There is always more to learn when it comes to QA and software testing. From staying on top of the latest trends to honing your skills. With strong teams working together in a clear and tidy manner, the road to success is all about each doing his best to assure high-quality work.
Creating a huge software product is always challenging. When several development teams, working together yet separately, are committing to several repositories each day, the possibility of occurring regression is high. In the following post, I will try to illustrate how international teamwork is done well, in terms of assuring high quality for a product
Part of our daily tasks as developers consist of doing different code changes to our product and of course constant automation testing, which is essential to provide a steady and clear process for all teams working together. We cannot afford spending days or even a week in manual testing while more codes are added to the system in construction.
The creation of the “CI environments” now comes into the picture. It is born at the moment when a developer hits the button to create a pull request. In the very first step, the application affected is built and provided (if it is successful – code is compiled, unit tests pass, etc.) as an artifact to the next step where the environment is triggered.
To makes things more efficient, we decided to have a dedicated environment created each time from scratch on top instead of maintaining one QA environment. Some might think that this will be a waste of time or resources, but at the end of the day, it is securing us with a faster process for the QA, thus saving us resources and workload.
End to end testing is the process of validating an application’s workflow from the beginning to the end. This testing methodology is crucial and is aimed at replicating real user scenarios and behaviors so that the system can be validated for the overall functionality of the product in development. The purpose of this adopted approach is to validate the latest code changes, whether they are working or not. At the end of the day, nothing damaged or not functional gets to move on and gets destroyed.
The creation of CI environment is a set of tasks executed for a short period of time providing a base where functional tests are being made to make, consisting of: Database creation tasks – there is a dedicated database for each CI pipeline which is stored on a server and recreated each time when the pipeline is executed. On top of the restored backup, migrations are executed and desired additional data is inserted.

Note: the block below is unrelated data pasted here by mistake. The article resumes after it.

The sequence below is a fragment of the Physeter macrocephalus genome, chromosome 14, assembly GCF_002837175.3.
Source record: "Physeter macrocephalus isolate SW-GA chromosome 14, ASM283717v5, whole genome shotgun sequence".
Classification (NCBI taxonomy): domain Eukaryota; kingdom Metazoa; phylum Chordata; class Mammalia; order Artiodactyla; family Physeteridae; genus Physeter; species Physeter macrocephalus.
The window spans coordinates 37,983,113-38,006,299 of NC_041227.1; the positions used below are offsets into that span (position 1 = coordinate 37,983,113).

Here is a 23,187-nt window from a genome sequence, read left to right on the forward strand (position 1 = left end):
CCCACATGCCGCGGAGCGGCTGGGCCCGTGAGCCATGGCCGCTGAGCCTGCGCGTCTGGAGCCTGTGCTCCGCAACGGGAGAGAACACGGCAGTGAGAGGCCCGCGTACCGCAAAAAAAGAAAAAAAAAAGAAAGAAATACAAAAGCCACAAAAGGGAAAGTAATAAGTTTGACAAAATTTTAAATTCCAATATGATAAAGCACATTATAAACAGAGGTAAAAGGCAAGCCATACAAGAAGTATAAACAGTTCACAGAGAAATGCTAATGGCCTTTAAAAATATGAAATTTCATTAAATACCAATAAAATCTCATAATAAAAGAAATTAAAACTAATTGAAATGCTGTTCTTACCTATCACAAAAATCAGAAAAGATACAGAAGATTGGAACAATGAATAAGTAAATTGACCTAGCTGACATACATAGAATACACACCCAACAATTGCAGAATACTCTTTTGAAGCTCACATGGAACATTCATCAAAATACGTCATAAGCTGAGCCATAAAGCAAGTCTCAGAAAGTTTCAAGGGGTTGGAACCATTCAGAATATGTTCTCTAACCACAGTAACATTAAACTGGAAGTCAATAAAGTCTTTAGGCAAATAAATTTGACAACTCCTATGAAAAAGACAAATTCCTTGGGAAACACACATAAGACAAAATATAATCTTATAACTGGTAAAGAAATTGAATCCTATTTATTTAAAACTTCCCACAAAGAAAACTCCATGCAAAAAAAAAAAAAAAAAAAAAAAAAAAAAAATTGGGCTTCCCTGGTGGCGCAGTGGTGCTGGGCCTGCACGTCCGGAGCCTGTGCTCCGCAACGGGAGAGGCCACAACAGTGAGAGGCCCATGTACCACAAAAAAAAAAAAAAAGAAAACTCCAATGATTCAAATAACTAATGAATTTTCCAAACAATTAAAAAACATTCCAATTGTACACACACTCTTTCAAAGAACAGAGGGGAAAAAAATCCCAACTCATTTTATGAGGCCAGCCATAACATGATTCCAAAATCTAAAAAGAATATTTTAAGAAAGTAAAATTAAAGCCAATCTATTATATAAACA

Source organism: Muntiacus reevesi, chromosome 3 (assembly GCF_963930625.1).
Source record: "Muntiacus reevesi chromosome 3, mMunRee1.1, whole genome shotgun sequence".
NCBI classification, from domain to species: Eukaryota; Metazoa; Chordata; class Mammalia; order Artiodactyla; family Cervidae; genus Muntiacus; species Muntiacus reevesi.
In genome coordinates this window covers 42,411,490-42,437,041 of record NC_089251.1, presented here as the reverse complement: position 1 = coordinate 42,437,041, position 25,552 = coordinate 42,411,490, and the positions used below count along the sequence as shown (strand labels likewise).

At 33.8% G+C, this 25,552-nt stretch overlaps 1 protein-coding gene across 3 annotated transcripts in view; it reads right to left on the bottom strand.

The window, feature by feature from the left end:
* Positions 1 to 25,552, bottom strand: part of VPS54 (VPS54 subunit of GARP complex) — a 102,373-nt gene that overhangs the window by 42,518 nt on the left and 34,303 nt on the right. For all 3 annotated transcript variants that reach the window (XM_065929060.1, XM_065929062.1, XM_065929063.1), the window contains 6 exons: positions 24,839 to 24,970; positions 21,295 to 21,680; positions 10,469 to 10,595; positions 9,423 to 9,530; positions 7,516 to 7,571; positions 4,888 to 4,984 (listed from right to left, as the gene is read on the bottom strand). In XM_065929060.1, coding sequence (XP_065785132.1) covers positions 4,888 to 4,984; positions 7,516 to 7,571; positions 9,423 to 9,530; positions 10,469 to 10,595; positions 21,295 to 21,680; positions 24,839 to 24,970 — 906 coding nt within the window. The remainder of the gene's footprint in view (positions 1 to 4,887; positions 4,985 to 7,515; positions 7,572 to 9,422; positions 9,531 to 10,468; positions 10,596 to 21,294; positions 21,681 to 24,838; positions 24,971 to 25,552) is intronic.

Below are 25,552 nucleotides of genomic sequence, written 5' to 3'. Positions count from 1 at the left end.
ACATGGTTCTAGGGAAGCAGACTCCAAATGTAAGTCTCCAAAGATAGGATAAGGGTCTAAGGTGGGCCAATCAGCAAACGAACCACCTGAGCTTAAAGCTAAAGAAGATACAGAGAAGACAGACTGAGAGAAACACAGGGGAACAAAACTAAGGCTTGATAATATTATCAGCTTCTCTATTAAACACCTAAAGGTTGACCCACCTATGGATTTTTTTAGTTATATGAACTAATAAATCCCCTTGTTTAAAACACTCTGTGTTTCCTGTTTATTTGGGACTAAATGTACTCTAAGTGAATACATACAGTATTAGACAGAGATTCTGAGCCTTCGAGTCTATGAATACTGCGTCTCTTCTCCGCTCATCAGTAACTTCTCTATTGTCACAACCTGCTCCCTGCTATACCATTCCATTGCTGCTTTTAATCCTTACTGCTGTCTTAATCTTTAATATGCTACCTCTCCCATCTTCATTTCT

- Resource creation task – with the ARM template each needed resource is created (applications, storage accounts, event hubs, etc.).
- Configuration files updates – as all resources are created dynamically with unique names, the configuration files are updated accordingly.
- Applications deployment – each application taking part in the flow is deployed.
- Tests execution – end-to-end tests are run.
- Test results reporting – the results from functional tests are reported.
- Cleanup tasks – all resources and databases are removed.
From a QA automation perspective, we knew that a robust and easy maintainable framework should be done. In such a huge system under test, we do not want to spend hours debugging our own tests. With the help of a behavior-driven development approach, hundreds of functional tests are created with maximum reuse of code and test steps. It borrows the concept of ubiquitous language, which is a (semi-)formal language that is shared by all members of a software development team — both software developers and non-technical personnel and tests are used as a reference how things work.
A real work-life example is when a new feature is added to the flow with given input and a brand-new outcome result. From a functional perspective, our QA framework is extended with one or two files written in plain English specifying the test scenarios and almost zero code changes behind the test steps.
We end up on a pull request page where each developer can verify by himself if his work breaks things or everything passed smoothly.
Testing automation brings many benefits to our software development lifecycle, allowing us to build better applications with less effort and less time-consuming.
In the end, we are able to deliver high-quality software that was able to be released ahead of schedule, with fewer problems and fewer resources.
Iliya is a QA Automation Engineer at Zoomd. He currently resides in his home town of Sofia, Bulgaria, where he lives with his wife and two children. He recently completed his master’s degree in “Software Architectures and Quality Assurance” from the University of Information Technologies and Library Studies in Sofia, and when he finds some time off, he enjoys cycling and listening to rock music.